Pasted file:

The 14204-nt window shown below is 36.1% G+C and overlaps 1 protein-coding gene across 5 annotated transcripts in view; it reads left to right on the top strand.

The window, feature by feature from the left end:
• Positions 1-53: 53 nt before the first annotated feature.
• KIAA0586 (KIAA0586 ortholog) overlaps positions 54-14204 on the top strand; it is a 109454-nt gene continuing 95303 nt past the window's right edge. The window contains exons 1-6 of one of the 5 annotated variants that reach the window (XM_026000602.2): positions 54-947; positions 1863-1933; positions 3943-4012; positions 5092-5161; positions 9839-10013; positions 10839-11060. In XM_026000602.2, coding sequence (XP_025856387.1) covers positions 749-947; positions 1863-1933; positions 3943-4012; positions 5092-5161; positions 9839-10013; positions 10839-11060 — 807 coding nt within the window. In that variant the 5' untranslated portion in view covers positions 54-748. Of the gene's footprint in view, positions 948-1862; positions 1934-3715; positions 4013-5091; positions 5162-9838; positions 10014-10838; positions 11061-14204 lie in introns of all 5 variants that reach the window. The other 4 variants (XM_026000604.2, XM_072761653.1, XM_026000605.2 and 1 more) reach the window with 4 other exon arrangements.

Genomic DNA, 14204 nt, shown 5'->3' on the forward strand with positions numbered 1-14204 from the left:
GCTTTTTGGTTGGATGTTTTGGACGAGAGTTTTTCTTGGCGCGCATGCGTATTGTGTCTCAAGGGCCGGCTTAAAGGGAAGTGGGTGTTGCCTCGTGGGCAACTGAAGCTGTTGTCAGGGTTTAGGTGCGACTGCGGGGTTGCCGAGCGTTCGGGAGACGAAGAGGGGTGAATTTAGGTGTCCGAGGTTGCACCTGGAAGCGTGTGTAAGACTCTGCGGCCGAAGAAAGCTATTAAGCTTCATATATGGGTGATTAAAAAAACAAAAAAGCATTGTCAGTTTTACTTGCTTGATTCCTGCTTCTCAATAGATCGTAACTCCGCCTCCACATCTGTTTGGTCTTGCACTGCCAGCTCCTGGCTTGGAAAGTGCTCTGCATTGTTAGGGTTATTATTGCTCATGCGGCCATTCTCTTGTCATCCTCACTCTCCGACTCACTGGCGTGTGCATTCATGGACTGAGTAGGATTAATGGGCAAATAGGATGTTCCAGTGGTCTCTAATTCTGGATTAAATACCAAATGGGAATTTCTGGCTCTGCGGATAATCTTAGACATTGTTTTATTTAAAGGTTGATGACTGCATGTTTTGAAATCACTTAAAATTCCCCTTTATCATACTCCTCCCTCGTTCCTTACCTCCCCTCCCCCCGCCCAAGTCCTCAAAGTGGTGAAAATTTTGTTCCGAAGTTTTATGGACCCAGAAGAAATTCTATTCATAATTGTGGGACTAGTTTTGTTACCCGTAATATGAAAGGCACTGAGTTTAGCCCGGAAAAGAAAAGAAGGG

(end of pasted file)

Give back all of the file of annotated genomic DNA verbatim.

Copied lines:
The 14204-nt window shown below is 36.1% G+C and overlaps 1 protein-coding gene across 5 annotated transcripts in view; it reads left to right on the top strand.

The window, feature by feature from the left end:
• Positions 1-53: 53 nt before the first annotated feature.
• KIAA0586 (KIAA0586 ortholog) overlaps positions 54-14204 on the top strand; it is a 109454-nt gene continuing 95303 nt past the window's right edge. The window contains exons 1-6 of one of the 5 annotated variants that reach the window (XM_026000602.2): positions 54-947; positions 1863-1933; positions 3943-4012; positions 5092-5161; positions 9839-10013; positions 10839-11060. In XM_026000602.2, coding sequence (XP_025856387.1) covers positions 749-947; positions 1863-1933; positions 3943-4012; positions 5092-5161; positions 9839-10013; positions 10839-11060 — 807 coding nt within the window. In that variant the 5' untranslated portion in view covers positions 54-748. Of the gene's footprint in view, positions 948-1862; positions 1934-3715; positions 4013-5091; positions 5162-9838; positions 10014-10838; positions 11061-14204 lie in introns of all 5 variants that reach the window. The other 4 variants (XM_026000604.2, XM_072761653.1, XM_026000605.2 and 1 more) reach the window with 4 other exon arrangements.

Genomic DNA, 14204 nt, shown 5'->3' on the forward strand with positions numbered 1-14204 from the left:
GCTTTTTGGTTGGATGTTTTGGACGAGAGTTTTTCTTGGCGCGCATGCGTATTGTGTCTCAAGGGCCGGCTTAAAGGGAAGTGGGTGTTGCCTCGTGGGCAACTGAAGCTGTTGTCAGGGTTTAGGTGCGACTGCGGGGTTGCCGAGCGTTCGGGAGACGAAGAGGGGTGAATTTAGGTGTCCGAGGTTGCACCTGGAAGCGTGTGTAAGACTCTGCGGCCGAAGAAAGCTATTAAGCTTCATATATGGGTGATTAAAAAAACAAAAAAGCATTGTCAGTTTTACTTGCTTGATTCCTGCTTCTCAATAGATCGTAACTCCGCCTCCACATCTGTTTGGTCTTGCACTGCCAGCTCCTGGCTTGGAAAGTGCTCTGCATTGTTAGGGTTATTATTGCTCATGCGGCCATTCTCTTGTCATCCTCACTCTCCGACTCACTGGCGTGTGCATTCATGGACTGAGTAGGATTAATGGGCAAATAGGATGTTCCAGTGGTCTCTAATTCTGGATTAAATACCAAATGGGAATTTCTGGCTCTGCGGATAATCTTAGACATTGTTTTATTTAAAGGTTGATGACTGCATGTTTTGAAATCACTTAAAATTCCCCTTTATCATACTCCTCCCTCGTTCCTTACCTCCCCTCCCCCCGCCCAAGTCCTCAAAGTGGTGAAAATTTTGTTCCGAAGTTTTATGGACCCAGAAGAAATTCTATTCATAATTGTGGGACTAGTTTTGTTACCCGTAATATGAAAGGCACTGAGTTTAGCCCGGAAAAGAAAAGAAGGG